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Kenya’s private sector can push digital identity drive: Estonian leader

Kenya’s private sector can push digital identity drive: Estonian leader

The President of Estonia has praised Kenya’s digital identity journey and says she believes the private sector can help push the initiative to greater heights, The Standard reports.

President Kersti Kaljulaid was speaking while on a recent visit to the East African nation.

Kaljulaid lauded the rollout of the digital identity card (Huduma Namba) which started in 2019 in an interview with The Standard, noting that the document is designed in the same way as the digital identity card of her own country.

She shared the experience of Estonia’s own digital identity venture, mentioning how the private sector was able to get on board to give the government a significant push forward, leading the project to great success.

To her, the same example can be replicated by Kenya’s private sector in order to support government’s rollout of the Huduma Namba.

“The private sector came on board and made this development sustainable because the government was relatively slow with its rollout. The private sector sustained us for this period and people did not get disappointed in the digital ID. They got to use it and realised that there were benefits in having just one access tool for every service in the country and also having an encrypted format for it,” Kaljulaid told The Standard.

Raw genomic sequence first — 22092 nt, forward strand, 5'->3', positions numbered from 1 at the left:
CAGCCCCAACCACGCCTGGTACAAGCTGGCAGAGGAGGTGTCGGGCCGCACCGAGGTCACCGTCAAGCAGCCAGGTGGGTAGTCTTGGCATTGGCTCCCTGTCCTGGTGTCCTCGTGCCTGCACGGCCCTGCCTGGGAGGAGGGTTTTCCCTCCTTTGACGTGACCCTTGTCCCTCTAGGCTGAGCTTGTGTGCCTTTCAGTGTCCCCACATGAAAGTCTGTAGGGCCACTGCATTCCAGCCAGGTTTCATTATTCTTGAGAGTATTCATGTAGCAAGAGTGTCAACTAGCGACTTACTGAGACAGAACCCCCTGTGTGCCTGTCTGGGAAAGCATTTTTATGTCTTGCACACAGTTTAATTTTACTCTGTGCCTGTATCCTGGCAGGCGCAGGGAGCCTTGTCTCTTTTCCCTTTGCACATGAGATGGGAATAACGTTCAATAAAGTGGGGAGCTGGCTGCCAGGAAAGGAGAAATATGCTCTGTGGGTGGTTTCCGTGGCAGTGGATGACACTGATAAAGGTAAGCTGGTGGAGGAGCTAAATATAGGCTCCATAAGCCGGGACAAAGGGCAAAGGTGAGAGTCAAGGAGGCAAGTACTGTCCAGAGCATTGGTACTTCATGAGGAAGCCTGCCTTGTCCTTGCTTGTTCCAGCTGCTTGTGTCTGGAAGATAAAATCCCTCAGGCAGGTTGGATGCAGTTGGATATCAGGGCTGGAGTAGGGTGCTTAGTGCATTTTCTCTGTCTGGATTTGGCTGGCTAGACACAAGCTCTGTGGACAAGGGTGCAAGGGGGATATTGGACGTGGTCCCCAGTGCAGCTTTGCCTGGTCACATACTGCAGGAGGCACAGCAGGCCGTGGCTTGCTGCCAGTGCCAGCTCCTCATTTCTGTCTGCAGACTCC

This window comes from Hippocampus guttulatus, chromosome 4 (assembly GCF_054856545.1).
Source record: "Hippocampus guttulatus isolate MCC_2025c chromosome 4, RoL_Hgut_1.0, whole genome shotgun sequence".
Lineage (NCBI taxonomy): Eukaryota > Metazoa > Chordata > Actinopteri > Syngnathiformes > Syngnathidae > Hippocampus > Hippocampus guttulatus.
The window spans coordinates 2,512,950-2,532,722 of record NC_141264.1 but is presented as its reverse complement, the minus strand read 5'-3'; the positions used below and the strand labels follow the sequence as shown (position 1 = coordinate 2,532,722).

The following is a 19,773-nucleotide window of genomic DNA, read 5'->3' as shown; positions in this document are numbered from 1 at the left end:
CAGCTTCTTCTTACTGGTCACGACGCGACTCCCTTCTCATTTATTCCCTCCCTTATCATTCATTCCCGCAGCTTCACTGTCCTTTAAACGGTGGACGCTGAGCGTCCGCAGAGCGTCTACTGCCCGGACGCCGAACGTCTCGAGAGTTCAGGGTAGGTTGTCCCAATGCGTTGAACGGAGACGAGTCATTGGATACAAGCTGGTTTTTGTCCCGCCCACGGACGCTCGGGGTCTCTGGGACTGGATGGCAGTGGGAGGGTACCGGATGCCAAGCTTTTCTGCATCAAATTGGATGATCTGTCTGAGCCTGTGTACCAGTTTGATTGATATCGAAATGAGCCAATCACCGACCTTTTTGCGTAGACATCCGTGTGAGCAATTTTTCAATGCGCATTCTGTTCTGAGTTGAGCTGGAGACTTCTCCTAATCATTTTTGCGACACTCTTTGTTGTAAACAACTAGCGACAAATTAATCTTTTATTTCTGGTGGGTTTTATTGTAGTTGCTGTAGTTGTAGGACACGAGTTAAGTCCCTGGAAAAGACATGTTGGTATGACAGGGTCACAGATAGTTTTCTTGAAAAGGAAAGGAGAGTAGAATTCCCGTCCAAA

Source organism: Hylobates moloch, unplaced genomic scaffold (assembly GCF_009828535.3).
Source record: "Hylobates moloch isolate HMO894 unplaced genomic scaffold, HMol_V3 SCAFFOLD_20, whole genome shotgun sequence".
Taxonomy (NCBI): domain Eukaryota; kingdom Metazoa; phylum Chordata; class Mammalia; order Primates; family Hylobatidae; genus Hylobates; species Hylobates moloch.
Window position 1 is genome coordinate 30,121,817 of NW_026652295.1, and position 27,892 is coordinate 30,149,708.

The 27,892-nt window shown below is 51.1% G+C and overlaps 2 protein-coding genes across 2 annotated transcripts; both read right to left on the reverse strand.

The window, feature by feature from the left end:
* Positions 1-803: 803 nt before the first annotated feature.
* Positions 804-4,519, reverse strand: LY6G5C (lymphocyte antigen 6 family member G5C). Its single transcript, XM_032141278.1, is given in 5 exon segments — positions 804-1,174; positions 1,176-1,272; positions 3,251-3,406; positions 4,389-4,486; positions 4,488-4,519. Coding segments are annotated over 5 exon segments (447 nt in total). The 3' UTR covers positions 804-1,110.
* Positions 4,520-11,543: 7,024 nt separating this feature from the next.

Just four years after the digital ID system in her country was started, the Estonian leader said banks and telecommunication companies quickly adopted it as a tool for Estonians to access services, not only because of its guarantees but because the government had put in place the necessary regulatory framework.

The Standard recalls that Estonia’s digital ID system has been in place since 2001 and has been developed to the extent that up to 99 percent of all government services can now be accessed by citizens digitally.

President Kaljulaid also advised Kenyan authorities to continue progress on respect for the rule of law and the enhancement of freedoms, conditions she believes, can attract investment and expand the development of digital technology for the benefit of all Kenyans.

The praises from the Estonian President notwithstanding, Kenya’s digital ID journey has not been without challenges. Apart from concerns about exclusion for millions of minority citizens, millions of others are reticent to pick up their produced cards.

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